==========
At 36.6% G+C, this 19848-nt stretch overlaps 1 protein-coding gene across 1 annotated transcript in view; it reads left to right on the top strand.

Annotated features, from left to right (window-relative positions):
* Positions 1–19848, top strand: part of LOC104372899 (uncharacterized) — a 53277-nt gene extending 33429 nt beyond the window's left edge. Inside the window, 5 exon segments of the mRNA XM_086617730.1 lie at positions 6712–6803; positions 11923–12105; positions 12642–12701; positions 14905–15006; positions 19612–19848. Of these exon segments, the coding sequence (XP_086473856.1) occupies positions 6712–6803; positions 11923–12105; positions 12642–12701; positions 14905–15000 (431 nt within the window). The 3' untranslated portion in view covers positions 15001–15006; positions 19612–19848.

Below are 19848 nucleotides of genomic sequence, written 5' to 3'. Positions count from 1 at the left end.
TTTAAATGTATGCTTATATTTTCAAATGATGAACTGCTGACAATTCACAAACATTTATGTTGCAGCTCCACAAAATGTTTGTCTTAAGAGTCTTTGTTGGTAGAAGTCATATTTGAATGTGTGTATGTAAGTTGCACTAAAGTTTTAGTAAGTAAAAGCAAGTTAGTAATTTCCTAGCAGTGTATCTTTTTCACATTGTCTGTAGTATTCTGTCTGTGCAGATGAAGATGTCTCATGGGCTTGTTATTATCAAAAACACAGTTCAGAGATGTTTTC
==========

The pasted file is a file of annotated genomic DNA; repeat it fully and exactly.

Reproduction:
At 36.6% G+C, this 19848-nt stretch overlaps 1 protein-coding gene across 1 annotated transcript in view; it reads left to right on the top strand.

Annotated features, from left to right (window-relative positions):
* Positions 1–19848, top strand: part of LOC104372899 (uncharacterized) — a 53277-nt gene extending 33429 nt beyond the window's left edge. Inside the window, 5 exon segments of the mRNA XM_086617730.1 lie at positions 6712–6803; positions 11923–12105; positions 12642–12701; positions 14905–15006; positions 19612–19848. Of these exon segments, the coding sequence (XP_086473856.1) occupies positions 6712–6803; positions 11923–12105; positions 12642–12701; positions 14905–15000 (431 nt within the window). The 3' untranslated portion in view covers positions 15001–15006; positions 19612–19848.

Below are 19848 nucleotides of genomic sequence, written 5' to 3'. Positions count from 1 at the left end.
TTTAAATGTATGCTTATATTTTCAAATGATGAACTGCTGACAATTCACAAACATTTATGTTGCAGCTCCACAAAATGTTTGTCTTAAGAGTCTTTGTTGGTAGAAGTCATATTTGAATGTGTGTATGTAAGTTGCACTAAAGTTTTAGTAAGTAAAAGCAAGTTAGTAATTTCCTAGCAGTGTATCTTTTTCACATTGTCTGTAGTATTCTGTCTGTGCAGATGAAGATGTCTCATGGGCTTGTTATTATCAAAAACACAGTTCAGAGATGTTTTC